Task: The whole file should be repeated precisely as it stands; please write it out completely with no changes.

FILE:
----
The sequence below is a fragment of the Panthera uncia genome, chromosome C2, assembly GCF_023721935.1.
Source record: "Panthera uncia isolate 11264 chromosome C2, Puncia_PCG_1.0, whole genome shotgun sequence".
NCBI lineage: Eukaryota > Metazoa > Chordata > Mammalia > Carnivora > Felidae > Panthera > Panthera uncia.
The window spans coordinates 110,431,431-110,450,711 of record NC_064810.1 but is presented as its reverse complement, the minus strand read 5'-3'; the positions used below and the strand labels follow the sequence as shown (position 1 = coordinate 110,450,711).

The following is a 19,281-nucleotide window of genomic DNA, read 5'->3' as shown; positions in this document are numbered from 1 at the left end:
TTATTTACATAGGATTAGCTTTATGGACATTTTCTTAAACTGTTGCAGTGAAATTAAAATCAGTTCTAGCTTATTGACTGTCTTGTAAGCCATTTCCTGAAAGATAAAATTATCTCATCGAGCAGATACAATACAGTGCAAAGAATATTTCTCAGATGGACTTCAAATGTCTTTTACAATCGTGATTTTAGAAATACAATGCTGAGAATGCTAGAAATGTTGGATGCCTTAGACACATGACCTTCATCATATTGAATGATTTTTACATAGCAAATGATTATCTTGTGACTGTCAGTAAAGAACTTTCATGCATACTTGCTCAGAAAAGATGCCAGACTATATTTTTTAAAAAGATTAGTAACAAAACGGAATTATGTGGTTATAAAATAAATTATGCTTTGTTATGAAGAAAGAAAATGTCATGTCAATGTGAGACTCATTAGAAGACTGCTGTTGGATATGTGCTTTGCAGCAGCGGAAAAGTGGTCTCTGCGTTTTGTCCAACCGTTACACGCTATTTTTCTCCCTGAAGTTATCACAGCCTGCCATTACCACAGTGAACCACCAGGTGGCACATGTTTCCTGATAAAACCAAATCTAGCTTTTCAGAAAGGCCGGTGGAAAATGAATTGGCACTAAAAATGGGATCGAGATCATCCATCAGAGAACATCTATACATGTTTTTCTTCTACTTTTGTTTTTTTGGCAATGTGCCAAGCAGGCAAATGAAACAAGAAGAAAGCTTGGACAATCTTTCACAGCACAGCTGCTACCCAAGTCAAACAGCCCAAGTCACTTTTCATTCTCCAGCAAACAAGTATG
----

The sequence below is a fragment of the Panthera uncia genome, chromosome C2, assembly GCF_023721935.1.
Source record: "Panthera uncia isolate 11264 chromosome C2, Puncia_PCG_1.0, whole genome shotgun sequence".
NCBI lineage: Eukaryota > Metazoa > Chordata > Mammalia > Carnivora > Felidae > Panthera > Panthera uncia.
The window spans coordinates 110,431,431-110,450,711 of record NC_064810.1 but is presented as its reverse complement, the minus strand read 5'-3'; the positions used below and the strand labels follow the sequence as shown (position 1 = coordinate 110,450,711).

The following is a 19,281-nucleotide window of genomic DNA, read 5'->3' as shown; positions in this document are numbered from 1 at the left end:
TTATTTACATAGGATTAGCTTTATGGACATTTTCTTAAACTGTTGCAGTGAAATTAAAATCAGTTCTAGCTTATTGACTGTCTTGTAAGCCATTTCCTGAAAGATAAAATTATCTCATCGAGCAGATACAATACAGTGCAAAGAATATTTCTCAGATGGACTTCAAATGTCTTTTACAATCGTGATTTTAGAAATACAATGCTGAGAATGCTAGAAATGTTGGATGCCTTAGACACATGACCTTCATCATATTGAATGATTTTTACATAGCAAATGATTATCTTGTGACTGTCAGTAAAGAACTTTCATGCATACTTGCTCAGAAAAGATGCCAGACTATATTTTTTAAAAAGATTAGTAACAAAACGGAATTATGTGGTTATAAAATAAATTATGCTTTGTTATGAAGAAAGAAAATGTCATGTCAATGTGAGACTCATTAGAAGACTGCTGTTGGATATGTGCTTTGCAGCAGCGGAAAAGTGGTCTCTGCGTTTTGTCCAACCGTTACACGCTATTTTTCTCCCTGAAGTTATCACAGCCTGCCATTACCACAGTGAACCACCAGGTGGCACATGTTTCCTGATAAAACCAAATCTAGCTTTTCAGAAAGGCCGGTGGAAAATGAATTGGCACTAAAAATGGGATCGAGATCATCCATCAGAGAACATCTATACATGTTTTTCTTCTACTTTTGTTTTTTTGGCAATGTGCCAAGCAGGCAAATGAAACAAGAAGAAAGCTTGGACAATCTTTCACAGCACAGCTGCTACCCAAGTCAAACAGCCCAAGTCACTTTTCATTCTCCAGCAAACAAGTATG